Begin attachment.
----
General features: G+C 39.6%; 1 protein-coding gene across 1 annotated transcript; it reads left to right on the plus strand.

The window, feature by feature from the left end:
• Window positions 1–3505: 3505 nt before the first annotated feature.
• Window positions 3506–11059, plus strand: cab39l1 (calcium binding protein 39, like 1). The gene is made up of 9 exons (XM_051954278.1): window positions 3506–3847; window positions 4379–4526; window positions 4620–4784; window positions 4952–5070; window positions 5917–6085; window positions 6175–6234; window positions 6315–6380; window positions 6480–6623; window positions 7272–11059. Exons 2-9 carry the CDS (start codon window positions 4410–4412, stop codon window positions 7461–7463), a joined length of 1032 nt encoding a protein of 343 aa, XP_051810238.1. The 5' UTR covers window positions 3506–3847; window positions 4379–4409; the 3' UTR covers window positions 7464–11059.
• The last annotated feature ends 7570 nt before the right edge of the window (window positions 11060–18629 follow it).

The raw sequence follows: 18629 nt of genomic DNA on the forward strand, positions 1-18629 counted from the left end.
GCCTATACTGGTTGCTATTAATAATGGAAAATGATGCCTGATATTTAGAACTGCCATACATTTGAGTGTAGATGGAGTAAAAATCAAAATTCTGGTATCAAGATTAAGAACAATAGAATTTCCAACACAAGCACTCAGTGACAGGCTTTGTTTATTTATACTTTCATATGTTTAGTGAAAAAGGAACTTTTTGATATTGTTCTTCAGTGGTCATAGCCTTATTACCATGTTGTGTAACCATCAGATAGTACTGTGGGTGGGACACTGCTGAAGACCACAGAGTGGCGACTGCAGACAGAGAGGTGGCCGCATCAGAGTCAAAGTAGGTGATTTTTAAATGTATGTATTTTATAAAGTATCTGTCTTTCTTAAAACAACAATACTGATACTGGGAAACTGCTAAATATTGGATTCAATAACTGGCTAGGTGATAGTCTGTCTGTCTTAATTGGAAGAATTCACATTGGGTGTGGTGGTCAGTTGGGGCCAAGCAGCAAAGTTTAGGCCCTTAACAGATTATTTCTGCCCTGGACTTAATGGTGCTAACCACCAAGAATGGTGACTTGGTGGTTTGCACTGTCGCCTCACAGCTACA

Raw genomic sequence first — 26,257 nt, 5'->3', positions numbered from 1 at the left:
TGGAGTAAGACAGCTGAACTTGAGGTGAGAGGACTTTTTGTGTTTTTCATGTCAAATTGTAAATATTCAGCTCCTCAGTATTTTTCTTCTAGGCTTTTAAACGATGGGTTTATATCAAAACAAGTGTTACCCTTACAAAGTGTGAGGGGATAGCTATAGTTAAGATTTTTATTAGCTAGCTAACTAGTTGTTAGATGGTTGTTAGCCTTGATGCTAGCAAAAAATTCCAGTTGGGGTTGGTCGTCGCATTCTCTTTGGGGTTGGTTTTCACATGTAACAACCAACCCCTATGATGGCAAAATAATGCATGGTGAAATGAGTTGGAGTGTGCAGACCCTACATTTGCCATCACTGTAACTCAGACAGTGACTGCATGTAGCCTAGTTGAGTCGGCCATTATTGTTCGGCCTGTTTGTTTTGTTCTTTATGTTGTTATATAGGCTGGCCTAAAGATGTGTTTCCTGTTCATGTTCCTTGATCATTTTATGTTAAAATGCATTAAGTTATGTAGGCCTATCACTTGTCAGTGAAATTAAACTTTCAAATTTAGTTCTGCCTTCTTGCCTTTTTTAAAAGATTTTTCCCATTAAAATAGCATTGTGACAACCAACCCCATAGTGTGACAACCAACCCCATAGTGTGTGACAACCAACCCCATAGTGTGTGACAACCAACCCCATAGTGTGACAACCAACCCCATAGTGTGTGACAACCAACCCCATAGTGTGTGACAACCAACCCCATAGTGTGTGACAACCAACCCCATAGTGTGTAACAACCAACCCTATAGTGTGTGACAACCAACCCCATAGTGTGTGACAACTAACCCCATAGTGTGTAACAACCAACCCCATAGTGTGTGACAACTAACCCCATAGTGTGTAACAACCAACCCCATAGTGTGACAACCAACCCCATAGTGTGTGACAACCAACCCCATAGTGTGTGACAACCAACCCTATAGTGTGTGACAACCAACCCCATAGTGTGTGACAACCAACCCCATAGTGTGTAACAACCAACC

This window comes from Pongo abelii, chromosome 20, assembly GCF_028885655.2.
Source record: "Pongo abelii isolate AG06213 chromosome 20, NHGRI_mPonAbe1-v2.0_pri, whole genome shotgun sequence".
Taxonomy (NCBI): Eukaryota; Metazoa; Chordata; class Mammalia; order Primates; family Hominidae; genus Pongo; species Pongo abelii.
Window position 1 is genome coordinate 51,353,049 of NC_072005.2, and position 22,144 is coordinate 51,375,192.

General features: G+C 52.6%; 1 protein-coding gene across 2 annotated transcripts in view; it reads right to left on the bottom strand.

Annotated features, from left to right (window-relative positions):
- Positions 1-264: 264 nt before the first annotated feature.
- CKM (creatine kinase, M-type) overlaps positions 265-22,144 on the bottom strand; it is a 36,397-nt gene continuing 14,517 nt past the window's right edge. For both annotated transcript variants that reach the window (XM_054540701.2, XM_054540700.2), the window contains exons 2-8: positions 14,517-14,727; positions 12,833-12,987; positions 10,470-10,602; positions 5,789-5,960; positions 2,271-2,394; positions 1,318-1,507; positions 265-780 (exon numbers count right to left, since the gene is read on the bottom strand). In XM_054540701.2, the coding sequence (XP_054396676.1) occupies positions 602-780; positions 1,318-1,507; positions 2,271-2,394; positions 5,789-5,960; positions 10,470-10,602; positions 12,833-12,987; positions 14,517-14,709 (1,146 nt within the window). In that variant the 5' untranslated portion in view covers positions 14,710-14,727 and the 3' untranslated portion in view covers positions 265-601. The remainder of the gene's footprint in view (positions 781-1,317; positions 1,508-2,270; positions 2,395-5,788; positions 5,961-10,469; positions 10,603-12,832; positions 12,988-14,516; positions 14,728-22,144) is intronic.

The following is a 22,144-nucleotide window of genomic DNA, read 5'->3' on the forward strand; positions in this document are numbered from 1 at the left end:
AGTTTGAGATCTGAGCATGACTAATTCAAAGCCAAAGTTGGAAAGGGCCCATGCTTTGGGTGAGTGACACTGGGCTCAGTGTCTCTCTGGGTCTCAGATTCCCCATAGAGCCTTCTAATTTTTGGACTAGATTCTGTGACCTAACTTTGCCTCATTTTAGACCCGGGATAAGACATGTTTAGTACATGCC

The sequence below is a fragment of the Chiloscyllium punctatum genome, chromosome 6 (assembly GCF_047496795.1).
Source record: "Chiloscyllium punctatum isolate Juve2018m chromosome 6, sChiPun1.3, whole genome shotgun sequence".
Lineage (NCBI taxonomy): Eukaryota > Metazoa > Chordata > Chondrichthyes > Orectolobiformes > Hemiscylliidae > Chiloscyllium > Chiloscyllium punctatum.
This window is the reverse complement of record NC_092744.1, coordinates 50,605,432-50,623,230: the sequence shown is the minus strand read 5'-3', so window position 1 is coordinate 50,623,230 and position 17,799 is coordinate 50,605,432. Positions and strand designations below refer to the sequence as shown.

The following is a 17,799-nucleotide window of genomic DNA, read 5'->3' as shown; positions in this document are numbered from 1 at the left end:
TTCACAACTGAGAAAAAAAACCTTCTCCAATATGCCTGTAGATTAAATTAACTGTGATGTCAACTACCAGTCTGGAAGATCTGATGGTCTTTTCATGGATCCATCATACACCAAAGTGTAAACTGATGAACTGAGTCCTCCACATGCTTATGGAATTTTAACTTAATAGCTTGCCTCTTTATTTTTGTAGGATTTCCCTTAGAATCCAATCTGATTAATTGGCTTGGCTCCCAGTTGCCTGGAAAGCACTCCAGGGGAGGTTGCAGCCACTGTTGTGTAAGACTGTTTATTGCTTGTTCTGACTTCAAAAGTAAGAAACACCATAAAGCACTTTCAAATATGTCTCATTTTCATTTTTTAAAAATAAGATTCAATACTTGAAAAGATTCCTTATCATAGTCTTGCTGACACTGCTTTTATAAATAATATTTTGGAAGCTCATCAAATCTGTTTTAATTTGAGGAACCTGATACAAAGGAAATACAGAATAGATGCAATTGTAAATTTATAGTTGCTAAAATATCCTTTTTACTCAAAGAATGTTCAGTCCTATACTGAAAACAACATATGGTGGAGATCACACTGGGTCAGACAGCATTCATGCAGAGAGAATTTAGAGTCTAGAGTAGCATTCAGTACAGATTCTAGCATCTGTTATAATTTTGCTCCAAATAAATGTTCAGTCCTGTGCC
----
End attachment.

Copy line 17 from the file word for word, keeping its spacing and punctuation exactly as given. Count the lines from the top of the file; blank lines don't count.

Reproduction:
- CKM (creatine kinase, M-type) overlaps positions 265-22,144 on the bottom strand; it is a 36,397-nt gene continuing 14,517 nt past the window's right edge. For both annotated transcript variants that reach the window (XM_054540701.2, XM_054540700.2), the window contains exons 2-8: positions 14,517-14,727; positions 12,833-12,987; positions 10,470-10,602; positions 5,789-5,960; positions 2,271-2,394; positions 1,318-1,507; positions 265-780 (exon numbers count right to left, since the gene is read on the bottom strand). In XM_054540701.2, the coding sequence (XP_054396676.1) occupies positions 602-780; positions 1,318-1,507; positions 2,271-2,394; positions 5,789-5,960; positions 10,470-10,602; positions 12,833-12,987; positions 14,517-14,709 (1,146 nt within the window). In that variant the 5' untranslated portion in view covers positions 14,710-14,727 and the 3' untranslated portion in view covers positions 265-601. The remainder of the gene's footprint in view (positions 781-1,317; positions 1,508-2,270; positions 2,395-5,788; positions 5,961-10,469; positions 10,603-12,832; positions 12,988-14,516; positions 14,728-22,144) is intronic.